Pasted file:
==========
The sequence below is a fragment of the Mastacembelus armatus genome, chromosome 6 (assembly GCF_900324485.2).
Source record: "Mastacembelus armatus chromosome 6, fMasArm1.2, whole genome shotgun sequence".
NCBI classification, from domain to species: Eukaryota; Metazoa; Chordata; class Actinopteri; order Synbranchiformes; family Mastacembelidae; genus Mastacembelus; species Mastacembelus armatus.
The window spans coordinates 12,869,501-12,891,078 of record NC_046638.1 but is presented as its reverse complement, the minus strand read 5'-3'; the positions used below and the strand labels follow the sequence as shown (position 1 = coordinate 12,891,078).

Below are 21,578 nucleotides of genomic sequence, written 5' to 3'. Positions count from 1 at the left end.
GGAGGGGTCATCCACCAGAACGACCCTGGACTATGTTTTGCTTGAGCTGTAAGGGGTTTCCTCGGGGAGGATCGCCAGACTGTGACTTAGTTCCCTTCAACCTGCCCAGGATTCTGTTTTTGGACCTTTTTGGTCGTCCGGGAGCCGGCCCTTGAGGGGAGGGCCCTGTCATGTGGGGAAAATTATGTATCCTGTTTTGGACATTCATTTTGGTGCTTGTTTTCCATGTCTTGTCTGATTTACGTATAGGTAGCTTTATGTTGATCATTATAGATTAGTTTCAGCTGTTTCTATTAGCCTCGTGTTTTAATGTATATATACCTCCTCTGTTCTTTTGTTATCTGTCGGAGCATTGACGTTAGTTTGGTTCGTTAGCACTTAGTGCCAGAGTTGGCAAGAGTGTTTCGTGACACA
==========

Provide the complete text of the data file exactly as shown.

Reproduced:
The sequence below is a fragment of the Mastacembelus armatus genome, chromosome 6 (assembly GCF_900324485.2).
Source record: "Mastacembelus armatus chromosome 6, fMasArm1.2, whole genome shotgun sequence".
NCBI classification, from domain to species: Eukaryota; Metazoa; Chordata; class Actinopteri; order Synbranchiformes; family Mastacembelidae; genus Mastacembelus; species Mastacembelus armatus.
The window spans coordinates 12,869,501-12,891,078 of record NC_046638.1 but is presented as its reverse complement, the minus strand read 5'-3'; the positions used below and the strand labels follow the sequence as shown (position 1 = coordinate 12,891,078).

Below are 21,578 nucleotides of genomic sequence, written 5' to 3'. Positions count from 1 at the left end.
GGAGGGGTCATCCACCAGAACGACCCTGGACTATGTTTTGCTTGAGCTGTAAGGGGTTTCCTCGGGGAGGATCGCCAGACTGTGACTTAGTTCCCTTCAACCTGCCCAGGATTCTGTTTTTGGACCTTTTTGGTCGTCCGGGAGCCGGCCCTTGAGGGGAGGGCCCTGTCATGTGGGGAAAATTATGTATCCTGTTTTGGACATTCATTTTGGTGCTTGTTTTCCATGTCTTGTCTGATTTACGTATAGGTAGCTTTATGTTGATCATTATAGATTAGTTTCAGCTGTTTCTATTAGCCTCGTGTTTTAATGTATATATACCTCCTCTGTTCTTTTGTTATCTGTCGGAGCATTGACGTTAGTTTGGTTCGTTAGCACTTAGTGCCAGAGTTGGCAAGAGTGTTTCGTGACACA